By April, Harry’s Cafe de Wheels will have a cafe in China. For owner Michael Hannah, it’s the fitting next step for one of Australia’s most persevering businesses.

“As a kid, I started working in the brickyards in St Peters. When you asked people what they wanted for smoko, it wasn’t a matter of whether or not you wanted a pie; it was a question of how many you wanted,” says Hannah.

“Around then, there were plenty of great pies around – Sargeants, Scotts, Big Ben and Irelands – but they were so popular in the ‘60s that they started listing the pie companies on the share markets. And it ruined the pie business. It was a long time before the pie business recovered.”

Now it’s back in full swing. While the first cafe location is yet to be confirmed, “the little pie shop that could” will begin production at its Shenzhen bakery in a few months.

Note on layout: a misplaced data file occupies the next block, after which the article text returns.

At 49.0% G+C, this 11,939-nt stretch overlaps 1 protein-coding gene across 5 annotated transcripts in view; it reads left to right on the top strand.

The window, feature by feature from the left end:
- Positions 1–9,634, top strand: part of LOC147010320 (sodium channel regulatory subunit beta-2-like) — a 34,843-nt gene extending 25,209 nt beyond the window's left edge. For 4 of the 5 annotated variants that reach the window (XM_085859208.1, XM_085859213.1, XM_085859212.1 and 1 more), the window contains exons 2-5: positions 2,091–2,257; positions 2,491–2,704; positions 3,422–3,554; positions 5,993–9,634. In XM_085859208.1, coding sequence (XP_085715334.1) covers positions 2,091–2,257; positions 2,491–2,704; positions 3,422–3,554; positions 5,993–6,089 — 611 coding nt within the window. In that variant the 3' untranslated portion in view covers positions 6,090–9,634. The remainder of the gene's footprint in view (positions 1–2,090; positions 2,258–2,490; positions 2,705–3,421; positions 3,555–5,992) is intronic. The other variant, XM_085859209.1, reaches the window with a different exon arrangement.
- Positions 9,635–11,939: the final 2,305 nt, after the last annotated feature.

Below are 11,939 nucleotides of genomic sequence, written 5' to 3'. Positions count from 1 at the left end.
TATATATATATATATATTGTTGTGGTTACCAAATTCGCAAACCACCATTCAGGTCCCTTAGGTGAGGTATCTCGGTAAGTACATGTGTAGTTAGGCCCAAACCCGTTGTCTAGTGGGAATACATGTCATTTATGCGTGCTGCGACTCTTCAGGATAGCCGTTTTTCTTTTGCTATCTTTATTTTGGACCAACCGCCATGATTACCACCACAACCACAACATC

“Some people who went to school here, who were Chinese and moved back to China, came back to Australia and approached me and said that Harry’s would work in China,” Hannah says. “They loved the pies, they loved the hotdogs and they loved the concept of Harry’s.”

Harry’s pies, from the Tiger to the curry-chicken pie, have a familiarity that transcends culture.

“There’s a simplicity to them, really. There’s no fuss about it, and there’s no great expense,” Hannah says. “One size fits all, no matter where you’re from.”

Hannah will visit China in late February, and Chinese employees will visit Sydney for training. The menu will remain the same at the Chinese locations (with the goal of 300 cafes over the next 15 years) The majority of the ingredients will be sourced in Australia and shipped to China.

“It’s going to be a very authentic Australian pie,” says Hannah. “It’s a patriotic, flag-waving exercise for Australian export.”